Thanks to the Texas football game schedulers, who didn’t consult me prior to deciding on an 11am kickoff yesterday, I had to push my Saturday run into Sunday. But I think that worked out for the best, because early this morning a thunderstorm rolled in and temps dropped into the low 60s. When I headed out around 9:00, it was overcast and damp but not raining. Pretty nice!
I had originally planned to run five miles on the Brushy Creek Trail, but I thought maybe the thunderstorms would keep people home, and I really didn’t want to run alone on a fairly deserted trail. A flasher was reported at a different Williamson County park this week, and when my coach posted something about it on Facebook, a couple of people chimed in about suspicious situations on BCT also. I’m not afraid of running alone on the trail, but this morning the neighborhood streets felt like a better choice.
Yeah, five miles was my “long” run this week. But I don’t want to come back from this injury too quickly–it’s still not 100% yet–so I’m trying to play it smart. I ended up with, like I said in my last post, almost ten miles the first three days of the week. Thursday I ran four miles at the track with my group, and Friday I got in 2.2 miles knowing I’d be missing my Saturday run. That one didn’t go so well–I ran out of the tape I’ve been using as compression on my shin and had to use something that, it turns out, isn’t as effective. So 2.2 was the best I could do.
Saturday I spent most of the day at the Texas – Oklahoma State football game where once again Texas snatched defeat out of the jaws of victory. Sigh. But I got in a lot of walking–13,000 steps–even though I didn’t run.
So that brings us back to this morning. I wrapped my shin and ankle with the correct tape, then headed out. The first half went pretty well–it was cloudy and breezy, maybe 65*. I stopped for water at the park, but after I started again I could tell I had begun to fade. I’ve been doing run-walk intervals as I rebuild my endurance (2:30 running, :30 walking) and starting back up was getting more difficult as the distance increased and the sun came out. The last mile and a half was tough. I got back to my starting point after 4.75 miles and I just couldn’t make myself even that out to five miles. I was DONE. Which is pretty sad, considering my training levels just three months ago.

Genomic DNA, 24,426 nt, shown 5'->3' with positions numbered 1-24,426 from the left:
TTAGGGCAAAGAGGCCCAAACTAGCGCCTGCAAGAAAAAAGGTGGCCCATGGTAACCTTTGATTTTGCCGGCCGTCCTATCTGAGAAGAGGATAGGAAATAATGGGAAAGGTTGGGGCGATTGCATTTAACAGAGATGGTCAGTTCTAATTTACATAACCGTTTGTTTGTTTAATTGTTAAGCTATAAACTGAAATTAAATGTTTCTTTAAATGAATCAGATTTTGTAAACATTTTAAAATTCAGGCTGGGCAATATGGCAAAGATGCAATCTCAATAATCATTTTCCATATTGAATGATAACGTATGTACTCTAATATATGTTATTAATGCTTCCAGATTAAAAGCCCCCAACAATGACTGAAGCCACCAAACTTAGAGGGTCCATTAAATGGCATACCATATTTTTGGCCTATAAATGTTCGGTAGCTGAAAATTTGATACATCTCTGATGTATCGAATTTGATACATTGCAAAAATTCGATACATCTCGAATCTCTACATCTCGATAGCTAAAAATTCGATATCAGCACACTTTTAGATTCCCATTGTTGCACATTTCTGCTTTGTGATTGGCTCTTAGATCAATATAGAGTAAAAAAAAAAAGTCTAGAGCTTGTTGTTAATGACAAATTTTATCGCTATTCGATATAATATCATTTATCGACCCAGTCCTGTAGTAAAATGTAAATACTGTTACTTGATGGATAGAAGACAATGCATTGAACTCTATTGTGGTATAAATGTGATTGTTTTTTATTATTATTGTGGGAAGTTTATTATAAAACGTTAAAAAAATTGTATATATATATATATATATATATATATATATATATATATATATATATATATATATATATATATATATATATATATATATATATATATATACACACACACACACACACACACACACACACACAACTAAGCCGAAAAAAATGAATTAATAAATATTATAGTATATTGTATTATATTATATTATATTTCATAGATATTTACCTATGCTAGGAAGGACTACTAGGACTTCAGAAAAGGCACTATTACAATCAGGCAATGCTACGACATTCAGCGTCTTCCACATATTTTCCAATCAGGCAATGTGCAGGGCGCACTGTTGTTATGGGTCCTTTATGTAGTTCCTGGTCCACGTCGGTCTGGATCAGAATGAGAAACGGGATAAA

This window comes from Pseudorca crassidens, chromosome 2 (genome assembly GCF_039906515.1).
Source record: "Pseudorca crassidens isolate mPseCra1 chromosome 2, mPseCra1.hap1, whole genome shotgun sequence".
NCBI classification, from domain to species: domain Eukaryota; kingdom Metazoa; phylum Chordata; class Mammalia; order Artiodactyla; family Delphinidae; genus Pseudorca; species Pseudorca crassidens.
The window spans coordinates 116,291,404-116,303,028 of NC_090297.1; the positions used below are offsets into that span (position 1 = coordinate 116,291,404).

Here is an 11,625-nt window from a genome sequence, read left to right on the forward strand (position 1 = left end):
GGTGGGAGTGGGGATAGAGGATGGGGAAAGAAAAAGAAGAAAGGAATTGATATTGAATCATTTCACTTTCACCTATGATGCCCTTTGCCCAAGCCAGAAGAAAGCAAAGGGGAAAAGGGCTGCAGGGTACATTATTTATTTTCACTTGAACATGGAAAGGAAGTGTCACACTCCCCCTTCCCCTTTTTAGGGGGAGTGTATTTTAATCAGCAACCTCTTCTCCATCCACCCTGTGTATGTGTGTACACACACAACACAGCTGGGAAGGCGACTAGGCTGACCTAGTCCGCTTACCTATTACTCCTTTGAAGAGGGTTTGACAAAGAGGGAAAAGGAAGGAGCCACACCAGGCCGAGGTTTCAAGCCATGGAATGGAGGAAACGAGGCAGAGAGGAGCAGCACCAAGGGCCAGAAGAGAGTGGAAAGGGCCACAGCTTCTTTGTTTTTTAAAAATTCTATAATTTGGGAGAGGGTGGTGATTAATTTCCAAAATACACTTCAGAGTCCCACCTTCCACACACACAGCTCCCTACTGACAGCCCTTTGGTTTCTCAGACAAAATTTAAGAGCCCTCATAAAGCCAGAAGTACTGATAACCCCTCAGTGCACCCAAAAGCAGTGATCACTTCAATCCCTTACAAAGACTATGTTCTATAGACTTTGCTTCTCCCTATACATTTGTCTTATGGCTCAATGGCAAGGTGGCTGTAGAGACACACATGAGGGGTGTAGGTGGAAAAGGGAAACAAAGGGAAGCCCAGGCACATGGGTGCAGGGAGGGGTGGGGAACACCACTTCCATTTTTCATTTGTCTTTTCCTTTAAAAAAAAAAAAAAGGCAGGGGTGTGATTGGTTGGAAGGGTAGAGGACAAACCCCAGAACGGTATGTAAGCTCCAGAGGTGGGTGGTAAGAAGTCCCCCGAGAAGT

After I got home, made coffee and had a snack, and got some laundry going, I got a text from one of my BRFs. She had run 12 (at hilly River Place!) the day before, and this morning went out for another 4.5. Yes, I know she’s training for a full marathon in December, and I know I can’t possibly keep up with her. But I went out for another 1.25, straight running, to give myself an even six for the day.
My running feels a lot like the Texas football program. They’ve struggled the last few seasons, and this year have lost three very winnable games (we won’t talk about that fourth one…). I mean, when your QB (not named Vince Young) is also your leading rusher and your punter is the player of the week (his punts are in the 65-yard range and twice he pinned it inside the five) you know you still have work to do on offense. Yeah, there are glimmers of hope in the true freshman QB, the defense that held the Big 12’s number one scoring offense to 13 points, and the don’t-give-up attitude from the team as a whole. But just when I think they’ve turned the corner and are back on the road to the Top Ten, they drop the game-winning pass, commit a stupid penalty that gives the other team fresh life, or throw an interception in overtime. Same with my running. I’ve struggled, I’m improving, but I’ve still got obstacles. And patience is not one of my virtues, with football or running or anything else.
Here’s to turning those moral victories into actual victories, and soon.